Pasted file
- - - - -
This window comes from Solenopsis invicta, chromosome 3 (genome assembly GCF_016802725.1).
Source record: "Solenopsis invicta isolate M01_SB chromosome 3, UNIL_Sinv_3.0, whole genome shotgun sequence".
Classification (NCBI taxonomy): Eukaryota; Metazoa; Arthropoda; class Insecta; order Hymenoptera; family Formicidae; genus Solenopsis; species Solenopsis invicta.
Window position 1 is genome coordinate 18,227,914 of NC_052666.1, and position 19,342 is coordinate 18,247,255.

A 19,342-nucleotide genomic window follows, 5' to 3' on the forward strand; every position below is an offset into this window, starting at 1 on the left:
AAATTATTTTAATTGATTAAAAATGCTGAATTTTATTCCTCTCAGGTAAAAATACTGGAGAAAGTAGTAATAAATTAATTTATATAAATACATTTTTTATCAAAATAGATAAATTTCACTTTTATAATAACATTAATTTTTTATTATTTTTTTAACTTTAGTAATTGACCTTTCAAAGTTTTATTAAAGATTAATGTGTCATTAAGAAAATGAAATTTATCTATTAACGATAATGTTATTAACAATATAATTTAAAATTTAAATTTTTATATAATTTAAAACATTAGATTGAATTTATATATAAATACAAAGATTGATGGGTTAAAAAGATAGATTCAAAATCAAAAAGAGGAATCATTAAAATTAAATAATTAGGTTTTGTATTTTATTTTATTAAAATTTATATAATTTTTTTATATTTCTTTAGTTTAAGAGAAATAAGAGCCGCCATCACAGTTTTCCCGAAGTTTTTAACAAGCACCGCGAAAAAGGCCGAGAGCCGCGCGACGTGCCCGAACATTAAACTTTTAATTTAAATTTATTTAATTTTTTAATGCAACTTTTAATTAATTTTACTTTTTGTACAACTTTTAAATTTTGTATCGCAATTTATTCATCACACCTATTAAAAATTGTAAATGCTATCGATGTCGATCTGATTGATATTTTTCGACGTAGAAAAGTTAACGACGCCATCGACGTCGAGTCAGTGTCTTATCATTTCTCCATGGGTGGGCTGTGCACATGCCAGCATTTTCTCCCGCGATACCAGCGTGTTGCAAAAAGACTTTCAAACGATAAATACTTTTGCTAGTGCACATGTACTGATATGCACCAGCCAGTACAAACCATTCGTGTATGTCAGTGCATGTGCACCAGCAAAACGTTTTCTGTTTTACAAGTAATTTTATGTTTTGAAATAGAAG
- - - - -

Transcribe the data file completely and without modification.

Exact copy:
This window comes from Solenopsis invicta, chromosome 3 (genome assembly GCF_016802725.1).
Source record: "Solenopsis invicta isolate M01_SB chromosome 3, UNIL_Sinv_3.0, whole genome shotgun sequence".
Classification (NCBI taxonomy): Eukaryota; Metazoa; Arthropoda; class Insecta; order Hymenoptera; family Formicidae; genus Solenopsis; species Solenopsis invicta.
Window position 1 is genome coordinate 18,227,914 of NC_052666.1, and position 19,342 is coordinate 18,247,255.

A 19,342-nucleotide genomic window follows, 5' to 3' on the forward strand; every position below is an offset into this window, starting at 1 on the left:
AAATTATTTTAATTGATTAAAAATGCTGAATTTTATTCCTCTCAGGTAAAAATACTGGAGAAAGTAGTAATAAATTAATTTATATAAATACATTTTTTATCAAAATAGATAAATTTCACTTTTATAATAACATTAATTTTTTATTATTTTTTTAACTTTAGTAATTGACCTTTCAAAGTTTTATTAAAGATTAATGTGTCATTAAGAAAATGAAATTTATCTATTAACGATAATGTTATTAACAATATAATTTAAAATTTAAATTTTTATATAATTTAAAACATTAGATTGAATTTATATATAAATACAAAGATTGATGGGTTAAAAAGATAGATTCAAAATCAAAAAGAGGAATCATTAAAATTAAATAATTAGGTTTTGTATTTTATTTTATTAAAATTTATATAATTTTTTTATATTTCTTTAGTTTAAGAGAAATAAGAGCCGCCATCACAGTTTTCCCGAAGTTTTTAACAAGCACCGCGAAAAAGGCCGAGAGCCGCGCGACGTGCCCGAACATTAAACTTTTAATTTAAATTTATTTAATTTTTTAATGCAACTTTTAATTAATTTTACTTTTTGTACAACTTTTAAATTTTGTATCGCAATTTATTCATCACACCTATTAAAAATTGTAAATGCTATCGATGTCGATCTGATTGATATTTTTCGACGTAGAAAAGTTAACGACGCCATCGACGTCGAGTCAGTGTCTTATCATTTCTCCATGGGTGGGCTGTGCACATGCCAGCATTTTCTCCCGCGATACCAGCGTGTTGCAAAAAGACTTTCAAACGATAAATACTTTTGCTAGTGCACATGTACTGATATGCACCAGCCAGTACAAACCATTCGTGTATGTCAGTGCATGTGCACCAGCAAAACGTTTTCTGTTTTACAAGTAATTTTATGTTTTGAAATAGAAG